Whether staying in a tent, an RV, or an old-fashioned cabin, 99% of those who go camping want to head out for another camping trip the following year. However, for a couple renovating their home in Dublin, Ohio, they may never have to worry about finding the perfect spot to camp again.
According to the Columbus Dispatch, Kevin Kemp and Jennifer Alexander were planning on demolishing a home they had bought in order to begin building their dream home. However, as Kemp and his friend, Larry Daniels, began to remove the interior paneling of the home the two discovered something astonishing.
“We pulled off one of the piece of paneling and I said, ‘Larry, that’s a log,'” said Kemp to Columbus Dispatch. “We pulled off another and I said, ‘My god, this is a log cabin.'”
In an interview with Fox News, Kemp described his shock at the discovery. “You’re not ready to see a log cabin inside a modern home and it looks like, just over time, it was forgotten.”
The earliest log cabins in the U.S. were built in the early 1600s along the Brandywine River and Delaware River. Log cabins have long been a staple in American history with up to seven presidents having lived behind their wooden walls. Among the most famous of them was, of course, Abraham Lincoln.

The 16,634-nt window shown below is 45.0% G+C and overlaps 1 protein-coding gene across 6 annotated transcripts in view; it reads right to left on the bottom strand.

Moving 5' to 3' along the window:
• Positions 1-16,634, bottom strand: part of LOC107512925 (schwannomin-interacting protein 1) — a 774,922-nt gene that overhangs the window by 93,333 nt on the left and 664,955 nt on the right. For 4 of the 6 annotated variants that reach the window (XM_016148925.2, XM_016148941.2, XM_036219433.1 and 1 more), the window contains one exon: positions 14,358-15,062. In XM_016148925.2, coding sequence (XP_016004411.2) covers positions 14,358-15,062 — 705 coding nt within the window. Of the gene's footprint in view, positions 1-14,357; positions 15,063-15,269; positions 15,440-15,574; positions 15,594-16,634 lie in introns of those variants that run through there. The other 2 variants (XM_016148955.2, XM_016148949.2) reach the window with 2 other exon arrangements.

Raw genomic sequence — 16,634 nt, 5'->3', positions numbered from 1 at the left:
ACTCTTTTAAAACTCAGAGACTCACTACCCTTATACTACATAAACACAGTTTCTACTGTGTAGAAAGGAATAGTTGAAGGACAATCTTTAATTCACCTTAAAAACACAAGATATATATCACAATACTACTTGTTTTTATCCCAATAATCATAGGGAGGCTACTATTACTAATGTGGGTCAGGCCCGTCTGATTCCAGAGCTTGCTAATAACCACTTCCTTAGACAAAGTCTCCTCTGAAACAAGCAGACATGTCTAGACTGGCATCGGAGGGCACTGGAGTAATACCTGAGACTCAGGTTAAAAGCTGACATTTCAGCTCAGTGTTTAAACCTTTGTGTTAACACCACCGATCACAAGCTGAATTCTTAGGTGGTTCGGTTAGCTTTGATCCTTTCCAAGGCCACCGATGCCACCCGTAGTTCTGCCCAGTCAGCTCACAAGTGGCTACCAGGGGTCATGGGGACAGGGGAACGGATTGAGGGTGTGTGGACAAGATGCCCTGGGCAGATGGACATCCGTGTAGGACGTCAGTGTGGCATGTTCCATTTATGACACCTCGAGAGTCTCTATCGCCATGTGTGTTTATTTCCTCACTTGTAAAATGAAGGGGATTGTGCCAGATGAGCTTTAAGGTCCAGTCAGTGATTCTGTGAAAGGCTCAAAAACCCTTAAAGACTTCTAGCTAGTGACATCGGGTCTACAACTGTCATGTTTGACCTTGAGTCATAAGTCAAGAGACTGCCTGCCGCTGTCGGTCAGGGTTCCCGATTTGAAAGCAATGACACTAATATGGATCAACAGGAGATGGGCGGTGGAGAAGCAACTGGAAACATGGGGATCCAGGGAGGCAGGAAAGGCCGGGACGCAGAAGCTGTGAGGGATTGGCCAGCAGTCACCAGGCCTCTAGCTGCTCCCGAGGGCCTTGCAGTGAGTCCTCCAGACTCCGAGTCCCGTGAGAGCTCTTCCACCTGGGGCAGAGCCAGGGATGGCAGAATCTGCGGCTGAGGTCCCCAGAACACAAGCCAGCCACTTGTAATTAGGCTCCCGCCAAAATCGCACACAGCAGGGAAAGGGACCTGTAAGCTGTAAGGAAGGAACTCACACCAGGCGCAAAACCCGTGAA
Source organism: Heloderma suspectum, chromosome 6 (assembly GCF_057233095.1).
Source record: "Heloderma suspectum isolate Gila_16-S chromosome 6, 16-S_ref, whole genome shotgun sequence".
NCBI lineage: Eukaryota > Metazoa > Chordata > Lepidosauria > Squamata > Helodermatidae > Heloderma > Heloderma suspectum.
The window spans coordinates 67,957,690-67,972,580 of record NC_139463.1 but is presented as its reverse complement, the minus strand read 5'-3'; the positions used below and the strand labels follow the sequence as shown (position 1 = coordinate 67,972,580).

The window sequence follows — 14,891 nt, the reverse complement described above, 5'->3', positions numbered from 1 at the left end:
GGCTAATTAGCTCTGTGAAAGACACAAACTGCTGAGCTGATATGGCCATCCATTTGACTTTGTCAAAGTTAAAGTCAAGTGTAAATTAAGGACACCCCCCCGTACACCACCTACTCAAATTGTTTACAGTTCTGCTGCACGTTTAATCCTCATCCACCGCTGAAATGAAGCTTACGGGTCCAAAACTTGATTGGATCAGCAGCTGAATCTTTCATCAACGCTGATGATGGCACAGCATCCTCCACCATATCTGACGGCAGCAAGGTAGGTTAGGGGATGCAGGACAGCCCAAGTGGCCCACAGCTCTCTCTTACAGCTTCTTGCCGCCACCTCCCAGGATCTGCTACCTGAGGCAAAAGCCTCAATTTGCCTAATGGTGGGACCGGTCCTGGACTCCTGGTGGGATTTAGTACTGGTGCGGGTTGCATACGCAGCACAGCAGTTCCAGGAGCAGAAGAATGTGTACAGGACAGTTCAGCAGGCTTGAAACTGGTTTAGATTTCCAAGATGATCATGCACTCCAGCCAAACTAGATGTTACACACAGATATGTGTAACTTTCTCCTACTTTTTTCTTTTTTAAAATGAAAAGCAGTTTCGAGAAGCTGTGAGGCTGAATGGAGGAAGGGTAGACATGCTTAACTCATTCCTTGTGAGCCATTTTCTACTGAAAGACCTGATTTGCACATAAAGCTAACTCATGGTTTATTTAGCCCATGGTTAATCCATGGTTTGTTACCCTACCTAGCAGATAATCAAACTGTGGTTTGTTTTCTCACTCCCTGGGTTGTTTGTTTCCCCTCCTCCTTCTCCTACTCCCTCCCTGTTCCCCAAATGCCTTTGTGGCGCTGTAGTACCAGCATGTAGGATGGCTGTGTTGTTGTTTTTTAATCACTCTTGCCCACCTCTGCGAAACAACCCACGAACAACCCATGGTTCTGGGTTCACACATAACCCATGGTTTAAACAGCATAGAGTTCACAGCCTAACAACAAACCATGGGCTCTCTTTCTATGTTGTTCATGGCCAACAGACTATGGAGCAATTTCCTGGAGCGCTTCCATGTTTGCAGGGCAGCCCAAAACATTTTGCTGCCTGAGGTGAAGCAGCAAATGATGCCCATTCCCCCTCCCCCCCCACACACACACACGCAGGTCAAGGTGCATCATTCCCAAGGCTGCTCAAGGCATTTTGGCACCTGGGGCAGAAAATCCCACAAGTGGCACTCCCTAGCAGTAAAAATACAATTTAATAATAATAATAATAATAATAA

According to Doreen Uhas Sauer, a Columbus historian, the earliest structure to have been built on Alexander and Kemp’s property was an 1856 building belonging to one A. Maties. However, Sauer believes the cabin pre-dates 1856. President of the Dublin Historical Society Tom Holton agreed. According to Holton, the perfectly preserved log cabin was most likely built in 1820 or 1840 at the latest.
Alexander and Kemp have since stopped their renovation of the property and plan to donate the log cabin to the city of Dublin. The couple was not compensated for their donation, but the city’s dismantling of the structure (which they plan to rebuild elsewhere) has certainly reduced construction costs.
“It was startling and was just kind of [a] wonderment to see history just peeled away,” said Holton who described the cabin as a once-in-a-lifetime find, “to see history revealed right before your eyes.”